The most important festival on Spetses is Armata which is held at the beginning of September. Many cultural events and performances are held, culminating in a celebration of the naval battle of Spetses from September 8th 1822 where the outnumbered Greek forces prevented an attack on Napflio by the Turkish armada. A replica ship from the Ottoman fleet is built in the old harbour and, after a reenactment of the fight, it is exploded in a tremendous firework display which attracts many visitors to the islands.

Xatzigiannis Mexis Spetses Museum

In a striking building from 1798, the Archontiko, mansion, belonged to the first governor of the island, Xatzigiannis Mexis, and it now houses the Spetses Museum. An eclectic collection ranges from early Hellenistic pottery to Roman statuary, from the findings from a pre- Mycenaean shipwreck to the bones of Bouboulina. A hub of activity during the revolutionary period, from here Mexis urged the people of Psara and Hydra to join the uprising against the Ottomans and there are many relics from the War of Independence.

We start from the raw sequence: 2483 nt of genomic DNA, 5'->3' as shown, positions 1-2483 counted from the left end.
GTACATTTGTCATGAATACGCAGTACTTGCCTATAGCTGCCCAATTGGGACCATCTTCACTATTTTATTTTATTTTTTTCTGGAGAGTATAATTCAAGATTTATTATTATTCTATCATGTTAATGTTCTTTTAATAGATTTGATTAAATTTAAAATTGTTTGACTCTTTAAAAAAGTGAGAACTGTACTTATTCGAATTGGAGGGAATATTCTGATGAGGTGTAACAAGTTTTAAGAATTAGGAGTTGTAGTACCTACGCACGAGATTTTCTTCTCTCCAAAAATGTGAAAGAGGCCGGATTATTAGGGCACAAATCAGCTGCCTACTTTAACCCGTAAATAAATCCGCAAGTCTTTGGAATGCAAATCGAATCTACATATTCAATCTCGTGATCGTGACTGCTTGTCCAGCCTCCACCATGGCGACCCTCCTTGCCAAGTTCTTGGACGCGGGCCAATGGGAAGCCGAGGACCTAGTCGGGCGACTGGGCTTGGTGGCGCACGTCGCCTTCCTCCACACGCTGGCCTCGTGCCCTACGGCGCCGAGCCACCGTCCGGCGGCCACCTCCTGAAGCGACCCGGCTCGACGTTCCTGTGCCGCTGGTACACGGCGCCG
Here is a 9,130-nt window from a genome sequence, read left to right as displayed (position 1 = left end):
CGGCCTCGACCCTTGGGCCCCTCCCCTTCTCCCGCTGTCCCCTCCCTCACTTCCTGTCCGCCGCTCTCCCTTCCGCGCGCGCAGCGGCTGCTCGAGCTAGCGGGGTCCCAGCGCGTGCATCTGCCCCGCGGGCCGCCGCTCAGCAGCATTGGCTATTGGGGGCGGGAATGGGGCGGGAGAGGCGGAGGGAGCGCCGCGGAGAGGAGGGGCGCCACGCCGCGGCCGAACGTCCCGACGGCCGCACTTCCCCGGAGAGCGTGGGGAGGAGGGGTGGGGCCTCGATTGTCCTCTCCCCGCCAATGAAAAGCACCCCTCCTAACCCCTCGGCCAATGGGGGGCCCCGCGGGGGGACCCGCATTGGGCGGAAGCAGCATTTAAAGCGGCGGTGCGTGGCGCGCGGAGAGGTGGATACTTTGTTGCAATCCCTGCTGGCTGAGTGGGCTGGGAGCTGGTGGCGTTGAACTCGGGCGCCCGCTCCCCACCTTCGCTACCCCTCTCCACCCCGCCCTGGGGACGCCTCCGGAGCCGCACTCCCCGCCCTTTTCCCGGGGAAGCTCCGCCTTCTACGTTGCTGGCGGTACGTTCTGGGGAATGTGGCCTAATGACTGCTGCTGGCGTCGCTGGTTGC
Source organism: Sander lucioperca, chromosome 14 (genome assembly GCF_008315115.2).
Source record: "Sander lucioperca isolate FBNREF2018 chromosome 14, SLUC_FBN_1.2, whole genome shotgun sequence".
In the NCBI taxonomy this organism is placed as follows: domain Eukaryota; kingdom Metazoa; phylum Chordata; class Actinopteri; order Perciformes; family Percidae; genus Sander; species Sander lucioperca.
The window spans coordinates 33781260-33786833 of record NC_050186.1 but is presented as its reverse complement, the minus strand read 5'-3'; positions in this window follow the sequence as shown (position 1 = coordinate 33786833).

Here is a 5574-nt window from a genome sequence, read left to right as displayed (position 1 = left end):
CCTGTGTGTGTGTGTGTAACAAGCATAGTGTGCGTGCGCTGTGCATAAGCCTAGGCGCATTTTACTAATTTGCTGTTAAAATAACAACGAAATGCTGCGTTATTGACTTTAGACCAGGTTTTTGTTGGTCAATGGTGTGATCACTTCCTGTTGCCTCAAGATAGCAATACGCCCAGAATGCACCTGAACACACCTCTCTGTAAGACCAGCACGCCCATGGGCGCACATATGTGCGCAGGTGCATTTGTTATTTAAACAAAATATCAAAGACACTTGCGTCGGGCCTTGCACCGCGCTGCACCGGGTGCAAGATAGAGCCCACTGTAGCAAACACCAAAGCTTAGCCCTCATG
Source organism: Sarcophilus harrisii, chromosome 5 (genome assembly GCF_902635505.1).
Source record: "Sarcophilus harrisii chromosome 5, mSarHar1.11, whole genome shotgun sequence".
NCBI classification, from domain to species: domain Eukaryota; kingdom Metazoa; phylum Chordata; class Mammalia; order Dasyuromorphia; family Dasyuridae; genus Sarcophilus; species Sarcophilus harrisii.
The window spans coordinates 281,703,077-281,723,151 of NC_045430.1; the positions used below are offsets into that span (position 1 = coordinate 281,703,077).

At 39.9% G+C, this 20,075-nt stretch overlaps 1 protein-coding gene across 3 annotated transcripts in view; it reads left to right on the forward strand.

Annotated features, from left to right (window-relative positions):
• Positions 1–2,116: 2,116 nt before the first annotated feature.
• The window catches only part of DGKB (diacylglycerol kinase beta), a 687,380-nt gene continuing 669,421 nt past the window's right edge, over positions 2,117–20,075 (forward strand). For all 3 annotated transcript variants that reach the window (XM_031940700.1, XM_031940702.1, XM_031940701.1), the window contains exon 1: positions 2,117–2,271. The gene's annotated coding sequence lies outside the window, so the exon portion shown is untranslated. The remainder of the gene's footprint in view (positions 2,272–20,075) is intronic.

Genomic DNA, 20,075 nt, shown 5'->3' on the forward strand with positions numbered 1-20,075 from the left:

Old Shipyards

The traditional shipyards, known as Karnagia from the Italian, have a long history on Spetses and still operate today. In the 18th century, the Spetsiots perfected the art of building large, strong ships from the native pine forests and their vessels sailed all over the Mediterranean. This merchant presence brought great wealth to the island, evidenced in the grandiose architecture of the traditional mansions known as KapetonospitaCaptain Houses. Hidden behind high walls to protect from piracy, the interiors were filled with furniture and objects from all over the world as the broadened horizons of the Captains gave them a cultured outlook.